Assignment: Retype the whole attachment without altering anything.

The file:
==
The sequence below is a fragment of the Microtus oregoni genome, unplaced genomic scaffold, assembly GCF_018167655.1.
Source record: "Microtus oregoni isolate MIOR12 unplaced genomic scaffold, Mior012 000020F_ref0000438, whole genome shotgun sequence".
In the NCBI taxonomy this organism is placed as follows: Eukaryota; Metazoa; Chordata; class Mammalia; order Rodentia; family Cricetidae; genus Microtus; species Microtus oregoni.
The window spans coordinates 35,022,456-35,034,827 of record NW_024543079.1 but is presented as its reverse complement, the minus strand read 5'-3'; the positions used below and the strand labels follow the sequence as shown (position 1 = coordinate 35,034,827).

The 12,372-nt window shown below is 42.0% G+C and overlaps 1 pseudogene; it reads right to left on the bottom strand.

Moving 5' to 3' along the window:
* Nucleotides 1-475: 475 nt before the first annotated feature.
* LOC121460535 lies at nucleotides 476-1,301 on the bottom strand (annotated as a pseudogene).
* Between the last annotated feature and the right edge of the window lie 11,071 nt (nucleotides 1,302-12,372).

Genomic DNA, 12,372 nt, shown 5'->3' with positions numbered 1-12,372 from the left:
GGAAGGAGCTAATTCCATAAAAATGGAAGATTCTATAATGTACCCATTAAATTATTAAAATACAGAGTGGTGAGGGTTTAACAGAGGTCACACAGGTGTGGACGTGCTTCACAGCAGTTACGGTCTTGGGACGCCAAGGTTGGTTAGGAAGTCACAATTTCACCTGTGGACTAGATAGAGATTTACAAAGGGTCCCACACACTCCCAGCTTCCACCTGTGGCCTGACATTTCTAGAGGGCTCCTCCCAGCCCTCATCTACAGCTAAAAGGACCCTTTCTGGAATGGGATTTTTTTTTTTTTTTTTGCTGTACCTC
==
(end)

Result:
The sequence below is a fragment of the Microtus oregoni genome, unplaced genomic scaffold, assembly GCF_018167655.1.
Source record: "Microtus oregoni isolate MIOR12 unplaced genomic scaffold, Mior012 000020F_ref0000438, whole genome shotgun sequence".
In the NCBI taxonomy this organism is placed as follows: Eukaryota; Metazoa; Chordata; class Mammalia; order Rodentia; family Cricetidae; genus Microtus; species Microtus oregoni.
The window spans coordinates 35,022,456-35,034,827 of record NW_024543079.1 but is presented as its reverse complement, the minus strand read 5'-3'; the positions used below and the strand labels follow the sequence as shown (position 1 = coordinate 35,034,827).

The 12,372-nt window shown below is 42.0% G+C and overlaps 1 pseudogene; it reads right to left on the bottom strand.

Moving 5' to 3' along the window:
* Nucleotides 1-475: 475 nt before the first annotated feature.
* LOC121460535 lies at nucleotides 476-1,301 on the bottom strand (annotated as a pseudogene).
* Between the last annotated feature and the right edge of the window lie 11,071 nt (nucleotides 1,302-12,372).

Genomic DNA, 12,372 nt, shown 5'->3' with positions numbered 1-12,372 from the left:
GGAAGGAGCTAATTCCATAAAAATGGAAGATTCTATAATGTACCCATTAAATTATTAAAATACAGAGTGGTGAGGGTTTAACAGAGGTCACACAGGTGTGGACGTGCTTCACAGCAGTTACGGTCTTGGGACGCCAAGGTTGGTTAGGAAGTCACAATTTCACCTGTGGACTAGATAGAGATTTACAAAGGGTCCCACACACTCCCAGCTTCCACCTGTGGCCTGACATTTCTAGAGGGCTCCTCCCAGCCCTCATCTACAGCTAAAAGGACCCTTTCTGGAATGGGATTTTTTTTTTTTTTTTTGCTGTACCTC